An example of the tidal wave of ‘advice’ during the pandemic. This is not bad, just pretty tangential stuff when it comes to AD itself. What’s missing is any check that your controls are: a) actually deployed; b) effective. (Full disclosure: my business sells tools that help with this)…:
[…] A full list of recommendations by experts to fully minimize the risk are summarized as follows:
- Implement an equipment policy for remote workers: As much as possible, use the means available, secured and controlled by the company itself. If this is not possible, you need to give clear usage and security guidelines to your remote employees.
- Secure external access: You should use a VPN to secure connections to your infrastructure. Whenever possible, limit VPN access to only authorized devices. Any attempt to connect from another device should be denied.
- Strengthen password policy: The passwords should be long enough, complex, and unique for each service or piece of equipment used. You should also activate two-factor authentication on remote sessions, especially for connections to the corporate network.
- Strict security updates policy: You should deploy them as soon as they become available and on all accessible device in your information system. Cybercriminals can quickly exploit such vulnerabilities.
- Tighten backup of data and activities: Backups are important; they will sometimes be the only way for the company to recover its data after a cyberattack. Make sure you perform and test backups regularly to ensure they are working.
- Use professional antiviral solutions: They can protect companies from most common viral attacks, but also sometimes from phishing, or even from certain ransomware.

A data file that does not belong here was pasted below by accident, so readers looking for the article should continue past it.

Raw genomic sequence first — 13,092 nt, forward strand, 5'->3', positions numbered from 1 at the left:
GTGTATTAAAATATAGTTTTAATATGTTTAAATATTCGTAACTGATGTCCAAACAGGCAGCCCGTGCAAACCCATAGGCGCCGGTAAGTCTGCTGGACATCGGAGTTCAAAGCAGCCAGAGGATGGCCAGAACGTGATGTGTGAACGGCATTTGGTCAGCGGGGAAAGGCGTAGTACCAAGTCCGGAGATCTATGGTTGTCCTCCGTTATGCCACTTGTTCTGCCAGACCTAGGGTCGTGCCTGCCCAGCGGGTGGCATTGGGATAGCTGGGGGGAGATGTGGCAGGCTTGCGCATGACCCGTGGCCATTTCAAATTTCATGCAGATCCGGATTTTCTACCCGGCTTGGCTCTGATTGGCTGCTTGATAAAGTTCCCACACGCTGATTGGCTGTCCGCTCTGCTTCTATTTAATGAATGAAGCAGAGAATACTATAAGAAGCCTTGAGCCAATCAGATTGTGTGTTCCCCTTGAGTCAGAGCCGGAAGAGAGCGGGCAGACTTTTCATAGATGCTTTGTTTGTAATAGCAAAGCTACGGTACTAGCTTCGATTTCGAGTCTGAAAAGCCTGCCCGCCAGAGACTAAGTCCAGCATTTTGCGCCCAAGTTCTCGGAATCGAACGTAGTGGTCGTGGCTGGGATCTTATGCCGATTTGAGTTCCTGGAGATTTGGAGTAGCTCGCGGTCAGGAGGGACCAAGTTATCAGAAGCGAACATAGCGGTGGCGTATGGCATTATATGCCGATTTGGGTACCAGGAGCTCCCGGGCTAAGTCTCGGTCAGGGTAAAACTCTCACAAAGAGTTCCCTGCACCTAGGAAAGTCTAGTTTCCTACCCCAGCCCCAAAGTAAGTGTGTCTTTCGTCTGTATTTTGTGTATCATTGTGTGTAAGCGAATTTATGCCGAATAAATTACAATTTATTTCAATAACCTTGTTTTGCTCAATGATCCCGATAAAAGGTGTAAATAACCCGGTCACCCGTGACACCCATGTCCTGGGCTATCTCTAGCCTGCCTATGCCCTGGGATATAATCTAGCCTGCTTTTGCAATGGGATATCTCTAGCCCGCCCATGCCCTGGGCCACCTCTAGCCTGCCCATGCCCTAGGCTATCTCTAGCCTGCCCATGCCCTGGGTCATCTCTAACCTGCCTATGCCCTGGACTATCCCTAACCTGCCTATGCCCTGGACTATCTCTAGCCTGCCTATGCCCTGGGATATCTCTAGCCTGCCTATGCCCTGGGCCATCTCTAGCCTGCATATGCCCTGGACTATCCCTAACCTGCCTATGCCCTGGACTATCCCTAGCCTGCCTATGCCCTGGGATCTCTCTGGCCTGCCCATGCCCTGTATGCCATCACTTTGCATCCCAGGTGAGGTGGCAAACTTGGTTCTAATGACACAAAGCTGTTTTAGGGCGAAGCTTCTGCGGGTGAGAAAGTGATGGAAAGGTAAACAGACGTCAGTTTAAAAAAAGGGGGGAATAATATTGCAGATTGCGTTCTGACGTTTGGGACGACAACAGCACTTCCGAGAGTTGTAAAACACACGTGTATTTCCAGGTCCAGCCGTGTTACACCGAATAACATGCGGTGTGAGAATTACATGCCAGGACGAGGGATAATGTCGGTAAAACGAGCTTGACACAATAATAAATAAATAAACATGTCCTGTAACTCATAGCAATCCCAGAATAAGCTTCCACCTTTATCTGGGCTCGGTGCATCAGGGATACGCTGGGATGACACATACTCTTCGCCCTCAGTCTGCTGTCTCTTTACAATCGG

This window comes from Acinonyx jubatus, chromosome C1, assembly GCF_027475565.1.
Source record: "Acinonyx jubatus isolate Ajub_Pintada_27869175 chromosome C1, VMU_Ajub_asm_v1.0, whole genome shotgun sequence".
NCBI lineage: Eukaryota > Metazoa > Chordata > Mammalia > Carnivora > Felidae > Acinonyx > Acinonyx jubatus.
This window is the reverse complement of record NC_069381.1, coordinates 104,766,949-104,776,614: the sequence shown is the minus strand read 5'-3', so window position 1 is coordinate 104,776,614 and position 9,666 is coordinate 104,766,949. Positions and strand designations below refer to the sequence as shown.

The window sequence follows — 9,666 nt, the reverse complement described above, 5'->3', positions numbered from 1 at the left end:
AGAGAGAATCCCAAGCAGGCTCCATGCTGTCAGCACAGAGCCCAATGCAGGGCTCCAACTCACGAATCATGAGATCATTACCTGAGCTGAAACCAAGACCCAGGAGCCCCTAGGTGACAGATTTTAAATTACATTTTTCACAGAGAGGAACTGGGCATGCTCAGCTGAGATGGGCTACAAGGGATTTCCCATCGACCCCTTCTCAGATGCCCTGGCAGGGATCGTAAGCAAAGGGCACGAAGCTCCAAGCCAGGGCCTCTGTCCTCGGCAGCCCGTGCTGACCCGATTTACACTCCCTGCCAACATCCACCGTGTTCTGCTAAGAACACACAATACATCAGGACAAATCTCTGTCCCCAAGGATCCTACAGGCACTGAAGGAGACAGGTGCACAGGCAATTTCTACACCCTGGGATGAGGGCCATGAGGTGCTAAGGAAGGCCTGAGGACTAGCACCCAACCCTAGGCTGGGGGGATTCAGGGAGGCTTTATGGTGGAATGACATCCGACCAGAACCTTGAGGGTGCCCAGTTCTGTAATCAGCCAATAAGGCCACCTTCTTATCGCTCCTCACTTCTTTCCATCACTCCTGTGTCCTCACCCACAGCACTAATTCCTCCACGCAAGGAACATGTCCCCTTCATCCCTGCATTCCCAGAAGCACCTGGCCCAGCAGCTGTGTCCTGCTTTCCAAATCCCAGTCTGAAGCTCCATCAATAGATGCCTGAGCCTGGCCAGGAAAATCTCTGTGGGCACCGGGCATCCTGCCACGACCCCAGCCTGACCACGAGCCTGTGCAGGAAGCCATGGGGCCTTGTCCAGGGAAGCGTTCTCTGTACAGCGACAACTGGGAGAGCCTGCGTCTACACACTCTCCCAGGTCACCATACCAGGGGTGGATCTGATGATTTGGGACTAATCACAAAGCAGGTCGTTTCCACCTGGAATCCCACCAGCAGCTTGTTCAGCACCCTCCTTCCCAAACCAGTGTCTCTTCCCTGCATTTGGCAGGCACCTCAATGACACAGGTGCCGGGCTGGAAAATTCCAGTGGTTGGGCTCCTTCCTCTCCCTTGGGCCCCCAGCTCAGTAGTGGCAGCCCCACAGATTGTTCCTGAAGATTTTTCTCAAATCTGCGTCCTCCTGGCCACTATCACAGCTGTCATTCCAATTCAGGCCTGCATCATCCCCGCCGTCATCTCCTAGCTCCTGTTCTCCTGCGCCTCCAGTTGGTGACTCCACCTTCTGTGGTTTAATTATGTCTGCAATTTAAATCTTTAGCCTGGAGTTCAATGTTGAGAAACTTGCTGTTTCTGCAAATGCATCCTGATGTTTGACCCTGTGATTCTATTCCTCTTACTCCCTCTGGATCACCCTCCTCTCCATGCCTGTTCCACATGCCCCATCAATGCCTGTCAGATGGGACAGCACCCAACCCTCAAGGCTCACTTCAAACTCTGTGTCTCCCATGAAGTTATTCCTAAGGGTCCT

- Set up logging of the activity: You should set up systematic logging of all access and activities of your infrastructure equipment (servers, firewall, proxy…), and workstations. This auditing can be the only way to understand what happened with a cyberattack, the extent of the attack, and how to remedy it.
- Supervise the activity of all external accesses and sensitive systems: You should monitor RDP connections and all access to files and folders in order to detect unusual access which could be the sign of an attack. For example, a suspicious connection from an unknown user, or of a known user outside of its usual hour, or an unusual volume or activity to sensitive files and folders. When possible, real-time alerts and an immediate response are a great way to act before any damage is caused.
- Raise awareness and provide reactive support: You need to give remote workers clear instructions on what they can and cannot do. Raising awareness of the security risks linked to remote working is important. Users will often constitute the first barrier to avoid or detect cyber-attacks.
- Prepare for a cyberattack: We know that no organization, whatever its size, is fully protected against a cyberattack. The assessment of the different possible attack scenarios allows you to anticipate the measures to be taken to protect your company from them.
- Leaders: Get involved! The involvement and commitment of managers in security measures must be exemplary in order to ensure the adhesion of employees.